East Austin art gallery's massive move will make way for internet startup
After nearly five years as the anchor tenant of the 501 Calles St. development, MASS Gallery, an East Austin art and event space, is on the move. In a Facebook post dated July 4, the gallery operators said they will "be losing our space to make room for an internet startup."
Despite the narrative, one that's becoming increasingly common — and exhausting — in Austin, MASS fans shouldn't despair. The gallery has found a new, more flexible space a few blocks away at 705 Gunther St., just off East Seventh Street near Hard Luck Lounge. According to MASS, the gallery has signed a five-year lease for the new spot.
"We are really excited about the new location," MASS Gallery president Erin Gentry tells CultureMap. "While it is a smaller space than our current location, there are several aspects about it that are super exciting to our collective. It is a stand alone building on a very large lot, which will give us more independence and lots of space to curate and create new kinds of projects and community events, including outdoor programming, movie nights, etc."
In order to cover moving and construction of the new space, MASS Gallery has launched a Kickstarter to help raise $15,000 of the estimated $30,000 in costs to "repurpos[e] the raw space into a gallery and performance venue that will support the quality of work that we plan to present there for many years to come." MASS will also host a closing party and art auction at its Calles outpost on July 21 to raise additional funds.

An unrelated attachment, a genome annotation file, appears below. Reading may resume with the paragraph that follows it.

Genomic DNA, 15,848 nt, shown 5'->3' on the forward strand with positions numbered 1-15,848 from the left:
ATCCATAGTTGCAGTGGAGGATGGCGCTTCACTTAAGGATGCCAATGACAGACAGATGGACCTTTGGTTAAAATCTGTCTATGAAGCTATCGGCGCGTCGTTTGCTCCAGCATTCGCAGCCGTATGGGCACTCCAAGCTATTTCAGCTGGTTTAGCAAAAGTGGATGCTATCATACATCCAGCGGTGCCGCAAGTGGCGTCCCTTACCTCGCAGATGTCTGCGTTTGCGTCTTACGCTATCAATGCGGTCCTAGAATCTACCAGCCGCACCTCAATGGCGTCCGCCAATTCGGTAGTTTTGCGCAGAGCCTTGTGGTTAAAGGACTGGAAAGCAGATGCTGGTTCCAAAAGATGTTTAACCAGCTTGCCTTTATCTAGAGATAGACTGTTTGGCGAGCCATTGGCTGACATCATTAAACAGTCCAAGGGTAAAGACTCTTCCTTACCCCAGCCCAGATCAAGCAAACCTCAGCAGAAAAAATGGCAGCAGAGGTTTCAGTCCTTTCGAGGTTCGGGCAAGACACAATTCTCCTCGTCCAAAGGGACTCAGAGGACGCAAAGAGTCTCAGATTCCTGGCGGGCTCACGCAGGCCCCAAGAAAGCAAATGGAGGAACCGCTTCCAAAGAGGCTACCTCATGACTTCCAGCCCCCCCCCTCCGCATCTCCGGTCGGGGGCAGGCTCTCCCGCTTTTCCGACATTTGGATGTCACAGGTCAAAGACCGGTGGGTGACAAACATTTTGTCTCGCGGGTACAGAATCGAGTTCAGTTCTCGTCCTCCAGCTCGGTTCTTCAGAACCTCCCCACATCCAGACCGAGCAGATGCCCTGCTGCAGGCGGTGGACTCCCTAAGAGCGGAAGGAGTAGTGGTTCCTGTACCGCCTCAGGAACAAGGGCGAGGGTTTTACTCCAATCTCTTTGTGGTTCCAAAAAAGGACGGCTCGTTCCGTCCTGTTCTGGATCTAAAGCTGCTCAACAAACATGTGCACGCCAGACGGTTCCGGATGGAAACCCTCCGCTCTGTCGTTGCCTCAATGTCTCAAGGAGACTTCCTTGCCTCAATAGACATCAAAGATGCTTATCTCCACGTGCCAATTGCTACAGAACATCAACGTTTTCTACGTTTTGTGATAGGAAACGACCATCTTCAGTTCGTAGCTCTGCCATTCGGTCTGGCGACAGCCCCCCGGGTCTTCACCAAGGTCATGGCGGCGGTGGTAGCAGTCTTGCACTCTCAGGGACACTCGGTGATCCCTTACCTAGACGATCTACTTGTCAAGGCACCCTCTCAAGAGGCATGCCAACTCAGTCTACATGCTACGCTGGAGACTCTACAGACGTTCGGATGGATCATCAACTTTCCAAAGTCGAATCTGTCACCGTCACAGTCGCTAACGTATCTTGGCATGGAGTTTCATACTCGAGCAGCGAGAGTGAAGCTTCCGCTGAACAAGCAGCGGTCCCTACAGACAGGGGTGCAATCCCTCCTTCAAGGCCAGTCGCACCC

"Our current plan is to reopen in October with an exhibition featuring several artists working in textile, including an outdoor textile installation," says Gentry. Currently, MASS Gallery is hosting "Regional Fictions," a show examining how falsifications and omissions — especially when taught to elementary school children — reshapes history. It runs through July 7.
Since its inception in 2006, MASS Gallery has become a vital part of Austin's art scene, curating shows from local and national artists and participating in city-wide events like the East Austin Studio Tour and Fusebox. It's the latest in a series of Austin art venues to be displaced, including Flatbed Press, which will close next year, and Pump Project, which shuttered in late June.